Intense individualism and isolation seem to be the deal of the day in our current society. We are so focused on ourselves and creating some perfect image of our world through our screens that the type of connections we make in the real world seem far and few between. This coupled along with the fact that many of us tend to come from broken or dysfunctional families, the fact that neighbors don’t really talk to one another, our increasingly busy lives as well as the capitalistic focus on the individual, leads for a very lonely existence.
This, as all societal ailments in the middle of their socially normalized processes, do, may not seem like too much of a bad thing. It may seem normal. Although, as human beings, we are naturally social and the majority of us at least, deep down inside, crave that feeling of being a part of a tribe. A group of people that are there to support, accept and love us unconditionally.
This unsatisfied craving in my estimation leads to many addictions from social media, where the combination of a sense of community and the ability to construct a perfect and easy-to-love image of ourselves becomes a heaven for the isolated soul, to drug abuse, alcoholism and so the list continues on. I would even take a leap as to say that by a large, some of those who find themselves to be depressed, could be suffering from a contextual disconnection. This, on top of the fact that collective trauma, which perhaps can only be healed by a community, is playing such a role in the political sphere right now, leads to a society of lost and destructive individuals.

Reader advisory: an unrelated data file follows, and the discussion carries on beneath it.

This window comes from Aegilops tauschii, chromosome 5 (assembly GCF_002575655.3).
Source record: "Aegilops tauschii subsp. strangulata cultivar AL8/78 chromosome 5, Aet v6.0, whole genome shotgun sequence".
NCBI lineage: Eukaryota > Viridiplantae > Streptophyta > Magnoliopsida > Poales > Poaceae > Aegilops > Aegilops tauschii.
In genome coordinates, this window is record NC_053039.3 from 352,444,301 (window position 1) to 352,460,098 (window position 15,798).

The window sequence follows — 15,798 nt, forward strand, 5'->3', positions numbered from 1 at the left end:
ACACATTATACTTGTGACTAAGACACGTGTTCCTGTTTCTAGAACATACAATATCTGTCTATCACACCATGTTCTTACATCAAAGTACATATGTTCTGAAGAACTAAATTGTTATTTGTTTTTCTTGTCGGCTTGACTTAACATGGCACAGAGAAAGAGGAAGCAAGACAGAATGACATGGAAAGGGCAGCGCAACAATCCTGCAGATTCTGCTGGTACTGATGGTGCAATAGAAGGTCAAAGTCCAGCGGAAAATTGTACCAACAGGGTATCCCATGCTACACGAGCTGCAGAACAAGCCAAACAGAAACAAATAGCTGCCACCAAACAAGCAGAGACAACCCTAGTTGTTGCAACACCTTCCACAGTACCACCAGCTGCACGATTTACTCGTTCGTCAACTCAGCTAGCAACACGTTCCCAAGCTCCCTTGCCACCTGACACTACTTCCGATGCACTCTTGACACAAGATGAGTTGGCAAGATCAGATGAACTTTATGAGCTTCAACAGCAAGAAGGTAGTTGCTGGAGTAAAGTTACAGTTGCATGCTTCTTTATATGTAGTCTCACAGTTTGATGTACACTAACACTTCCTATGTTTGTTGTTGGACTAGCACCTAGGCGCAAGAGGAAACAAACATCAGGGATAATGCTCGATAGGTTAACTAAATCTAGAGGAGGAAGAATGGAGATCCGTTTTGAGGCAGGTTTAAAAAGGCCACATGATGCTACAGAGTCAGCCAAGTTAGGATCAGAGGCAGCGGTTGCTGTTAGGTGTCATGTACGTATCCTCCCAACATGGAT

Coupled with this sense of isolation and self-focus, the fear of being vulnerable strikes true in many of us. We are so concerned about making our lives look perfect, about winning some strange societal competition that society set up for us from the moment we started getting gold stars and beating each other in races, that we forgot to show each other our scars and to reach out a hand when someone else is in need.
This is perhaps why people are flocking towards plant medicines and therapeutic practices; not simply because they are in need of healing but because these healing modalities provide that which is missing; intimacy, vulnerability, connection and community with other loving and accepting individuals.
“The need for love and intimacy is a fundamental human need, as primal as the need for food, water, and air.” Dean Ornish
Now I am under no illusion or really qualified to give any substantive opinion about the role of capitalism and how it plays into this issue. I am not calling for some type of revolution. I am simply asking you to be the brave ones, to be the vulnerable ones and to reach out a hand. You may be surprised at how many will reach back.